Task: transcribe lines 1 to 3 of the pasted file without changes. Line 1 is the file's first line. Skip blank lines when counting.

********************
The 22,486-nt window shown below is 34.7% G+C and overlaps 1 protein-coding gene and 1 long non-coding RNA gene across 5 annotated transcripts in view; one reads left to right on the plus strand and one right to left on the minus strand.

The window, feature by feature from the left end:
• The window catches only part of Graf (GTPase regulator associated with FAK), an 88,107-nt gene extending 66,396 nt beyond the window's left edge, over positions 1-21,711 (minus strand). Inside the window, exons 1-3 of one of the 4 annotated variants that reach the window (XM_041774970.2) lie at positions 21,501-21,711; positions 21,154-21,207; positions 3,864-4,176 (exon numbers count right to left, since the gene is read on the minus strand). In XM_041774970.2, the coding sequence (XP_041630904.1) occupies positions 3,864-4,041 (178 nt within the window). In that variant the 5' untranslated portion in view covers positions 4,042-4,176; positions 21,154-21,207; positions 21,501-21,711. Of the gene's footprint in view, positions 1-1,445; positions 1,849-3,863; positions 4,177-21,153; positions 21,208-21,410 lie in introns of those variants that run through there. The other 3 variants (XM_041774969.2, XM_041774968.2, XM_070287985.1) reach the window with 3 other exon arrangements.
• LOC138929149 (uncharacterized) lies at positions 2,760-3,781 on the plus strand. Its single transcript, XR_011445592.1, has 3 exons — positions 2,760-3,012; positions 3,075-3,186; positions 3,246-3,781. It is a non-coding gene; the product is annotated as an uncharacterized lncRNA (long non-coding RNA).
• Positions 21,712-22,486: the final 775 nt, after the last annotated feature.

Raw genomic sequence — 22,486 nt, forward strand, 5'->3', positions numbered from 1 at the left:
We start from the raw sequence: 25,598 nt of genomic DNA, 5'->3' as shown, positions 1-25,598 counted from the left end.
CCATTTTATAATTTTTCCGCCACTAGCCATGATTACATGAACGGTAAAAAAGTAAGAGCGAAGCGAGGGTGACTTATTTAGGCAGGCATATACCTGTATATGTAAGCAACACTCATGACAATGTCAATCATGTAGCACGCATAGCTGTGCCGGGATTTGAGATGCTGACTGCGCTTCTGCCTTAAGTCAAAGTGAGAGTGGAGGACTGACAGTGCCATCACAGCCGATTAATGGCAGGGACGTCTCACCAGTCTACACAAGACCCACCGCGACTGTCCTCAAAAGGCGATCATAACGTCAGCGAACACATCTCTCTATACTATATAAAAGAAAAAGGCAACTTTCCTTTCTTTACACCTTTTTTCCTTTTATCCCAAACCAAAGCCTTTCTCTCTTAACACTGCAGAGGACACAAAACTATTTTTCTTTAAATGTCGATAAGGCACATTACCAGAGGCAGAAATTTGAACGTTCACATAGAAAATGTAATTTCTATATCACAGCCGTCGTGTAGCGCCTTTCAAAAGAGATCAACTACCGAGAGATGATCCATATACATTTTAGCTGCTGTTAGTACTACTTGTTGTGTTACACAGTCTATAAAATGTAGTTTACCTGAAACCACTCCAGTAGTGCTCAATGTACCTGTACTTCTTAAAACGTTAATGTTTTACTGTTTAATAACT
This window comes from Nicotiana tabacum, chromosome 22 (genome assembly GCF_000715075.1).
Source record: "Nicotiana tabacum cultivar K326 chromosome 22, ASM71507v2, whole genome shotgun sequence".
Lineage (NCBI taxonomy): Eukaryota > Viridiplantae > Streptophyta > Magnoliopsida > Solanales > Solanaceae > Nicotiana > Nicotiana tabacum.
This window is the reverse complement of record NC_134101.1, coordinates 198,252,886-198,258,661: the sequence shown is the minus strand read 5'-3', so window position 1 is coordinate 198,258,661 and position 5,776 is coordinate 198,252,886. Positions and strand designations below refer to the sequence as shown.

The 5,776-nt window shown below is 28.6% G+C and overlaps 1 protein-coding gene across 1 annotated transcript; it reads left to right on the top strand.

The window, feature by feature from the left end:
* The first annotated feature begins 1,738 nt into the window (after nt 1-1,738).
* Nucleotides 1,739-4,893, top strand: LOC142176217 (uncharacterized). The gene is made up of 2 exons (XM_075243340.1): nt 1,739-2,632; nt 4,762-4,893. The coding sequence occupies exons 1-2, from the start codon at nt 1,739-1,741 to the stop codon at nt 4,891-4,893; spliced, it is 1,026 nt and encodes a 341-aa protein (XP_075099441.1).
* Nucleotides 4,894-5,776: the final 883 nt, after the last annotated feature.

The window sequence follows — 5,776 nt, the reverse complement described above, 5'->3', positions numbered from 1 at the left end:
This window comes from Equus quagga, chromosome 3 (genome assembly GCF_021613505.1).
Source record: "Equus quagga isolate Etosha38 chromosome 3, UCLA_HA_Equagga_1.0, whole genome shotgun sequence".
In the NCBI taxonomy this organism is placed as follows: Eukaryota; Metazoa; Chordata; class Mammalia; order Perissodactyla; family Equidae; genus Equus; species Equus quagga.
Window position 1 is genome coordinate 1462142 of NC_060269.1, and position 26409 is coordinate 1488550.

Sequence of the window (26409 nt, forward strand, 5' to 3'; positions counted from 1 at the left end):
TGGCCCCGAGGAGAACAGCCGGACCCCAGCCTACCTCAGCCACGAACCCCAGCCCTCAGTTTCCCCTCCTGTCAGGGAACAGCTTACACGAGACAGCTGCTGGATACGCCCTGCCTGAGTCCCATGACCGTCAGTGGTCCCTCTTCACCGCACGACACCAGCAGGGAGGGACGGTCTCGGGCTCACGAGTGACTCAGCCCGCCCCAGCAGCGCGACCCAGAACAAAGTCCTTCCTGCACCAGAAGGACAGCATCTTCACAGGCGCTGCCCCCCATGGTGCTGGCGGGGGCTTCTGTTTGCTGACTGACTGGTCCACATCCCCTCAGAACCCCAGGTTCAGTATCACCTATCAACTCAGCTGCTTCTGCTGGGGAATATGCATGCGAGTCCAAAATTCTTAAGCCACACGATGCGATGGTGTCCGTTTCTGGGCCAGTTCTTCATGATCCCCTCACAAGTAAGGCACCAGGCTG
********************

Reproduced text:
The 22,486-nt window shown below is 34.7% G+C and overlaps 1 protein-coding gene and 1 long non-coding RNA gene across 5 annotated transcripts in view; one reads left to right on the plus strand and one right to left on the minus strand.

The window, feature by feature from the left end:
• The window catches only part of Graf (GTPase regulator associated with FAK), an 88,107-nt gene extending 66,396 nt beyond the window's left edge, over positions 1-21,711 (minus strand). Inside the window, exons 1-3 of one of the 4 annotated variants that reach the window (XM_041774970.2) lie at positions 21,501-21,711; positions 21,154-21,207; positions 3,864-4,176 (exon numbers count right to left, since the gene is read on the minus strand). In XM_041774970.2, the coding sequence (XP_041630904.1) occupies positions 3,864-4,041 (178 nt within the window). In that variant the 5' untranslated portion in view covers positions 4,042-4,176; positions 21,154-21,207; positions 21,501-21,711. Of the gene's footprint in view, positions 1-1,445; positions 1,849-3,863; positions 4,177-21,153; positions 21,208-21,410 lie in introns of those variants that run through there. The other 3 variants (XM_041774969.2, XM_041774968.2, XM_070287985.1) reach the window with 3 other exon arrangements.